"With Luke being my main coach it is good to have him by my side again motivating me because that is something I struggled with over lockdown.
"There were no training partners and no coach to push me that little extra so it all had to come from myself.
"We have upgraded our routine and used this time very wisely to put in those upgrades and I feel like I will be more ready than ever when the Olympics come around."
Before the Games start in July, McClenaghan hopes to compete in April at the European Championships, which he won so impressively in 2018 along with the Commonwealth Games, beating England's Olympic champion Max Whitlock in the process.
He says: "I hope 2021 is my biggest year so far. That's the plan. There is no holding back.
"I'm going for all the gold medals and even after the Olympic Games there's the World Championships that have been confirmed for Tokyo as well.
"I might be the first ever World Champion and Olympic Champion in the same year in the pommel horse."
McClenaghan is a polite, charming, articulate and talented young man who is a credit to his parents Tracey and Danny and to gymnastics.
He wants other youngsters from Northern Ireland to enjoy sport like he has done which is why he is so excited about Lidl's Sport for Good campaign.
"When Lidl offer 40 schools in Northern Ireland £3,000 worth of equipment that is a big deal.
"For schools to find funding for sporting equipment is not easy so for Lidl to provide this is an amazing thing.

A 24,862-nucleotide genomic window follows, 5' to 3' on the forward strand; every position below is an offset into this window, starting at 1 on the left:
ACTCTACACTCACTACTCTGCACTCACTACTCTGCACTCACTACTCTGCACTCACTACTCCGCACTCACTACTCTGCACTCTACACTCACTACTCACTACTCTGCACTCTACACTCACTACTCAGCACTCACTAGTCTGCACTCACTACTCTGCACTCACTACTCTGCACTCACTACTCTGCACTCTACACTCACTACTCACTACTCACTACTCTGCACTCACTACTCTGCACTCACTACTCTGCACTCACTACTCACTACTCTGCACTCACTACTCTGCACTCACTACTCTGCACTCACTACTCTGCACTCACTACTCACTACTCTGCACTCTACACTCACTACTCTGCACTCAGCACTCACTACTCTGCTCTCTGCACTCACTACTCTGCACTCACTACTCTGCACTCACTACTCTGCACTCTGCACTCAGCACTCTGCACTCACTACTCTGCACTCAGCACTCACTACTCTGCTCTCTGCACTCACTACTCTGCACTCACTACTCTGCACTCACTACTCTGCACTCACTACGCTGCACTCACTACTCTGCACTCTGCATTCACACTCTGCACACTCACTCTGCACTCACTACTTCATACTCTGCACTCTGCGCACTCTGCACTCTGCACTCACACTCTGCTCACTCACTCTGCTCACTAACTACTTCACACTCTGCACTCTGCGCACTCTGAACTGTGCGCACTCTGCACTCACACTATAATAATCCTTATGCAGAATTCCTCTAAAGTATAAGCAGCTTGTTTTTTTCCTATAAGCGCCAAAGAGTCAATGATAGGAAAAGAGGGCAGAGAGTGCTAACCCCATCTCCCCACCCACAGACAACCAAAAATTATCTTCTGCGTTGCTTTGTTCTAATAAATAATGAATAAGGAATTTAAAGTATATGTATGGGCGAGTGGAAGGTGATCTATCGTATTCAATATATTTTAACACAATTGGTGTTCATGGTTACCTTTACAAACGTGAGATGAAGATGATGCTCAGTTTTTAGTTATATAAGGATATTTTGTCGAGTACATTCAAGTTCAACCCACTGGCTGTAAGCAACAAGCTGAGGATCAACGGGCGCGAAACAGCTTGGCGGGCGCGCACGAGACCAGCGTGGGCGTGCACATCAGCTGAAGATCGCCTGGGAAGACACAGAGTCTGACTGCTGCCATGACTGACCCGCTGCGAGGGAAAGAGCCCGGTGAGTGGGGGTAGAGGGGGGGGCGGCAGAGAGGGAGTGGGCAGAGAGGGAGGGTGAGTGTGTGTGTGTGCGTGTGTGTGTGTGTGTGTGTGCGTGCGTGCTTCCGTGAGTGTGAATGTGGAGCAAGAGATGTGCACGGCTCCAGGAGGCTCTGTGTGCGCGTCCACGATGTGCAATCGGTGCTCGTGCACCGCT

"When a school can facilitate the right equipment and right physical education classes it gives kids belief and joy, so it is a very important campaign."
I say to Rhys that, despite being at the start of what promises to be a phenomenal career, he has become an inspiration and important ambassador for sport in Northern Ireland.
He replies: "It's an honour to hear that because it is something I want to be. I enjoy preaching the word of sport because I know how much it has given me in my life and I want others to enjoy sport like I do.
"I went to the Belfast Telegraph Sports Awards when I was 15 or 16 and Carl Frampton was speaking at the awards and he made an impression on me as well as many others.
"I remember thinking I want to have that impact.
"That is an example of the power of sport and I want to inspire people as well."
WIN £3,000 LIDL VOUCHERS
Lidl Community Works is giving 40 secondary schools across Northern Ireland a chance to win £3,000 worth of vouchers to invest in essential sports equipment (one school for each one of their stores in Northern Ireland). This represents a total investment of £120,000 by the retailer.
To enter, visit your local Lidl store and use the 10 digit code on your receipt to nominate the school of your choice at lidl-ni.co.uk/lidl-community-works
Entries are open until December 18.
The programme is designed to encourage young people to make the most of physical and mental benefits of sport participation, which provides young people with a boost to social skills, self-esteem and body confidence as well as a lifelong support network of mentors and friends.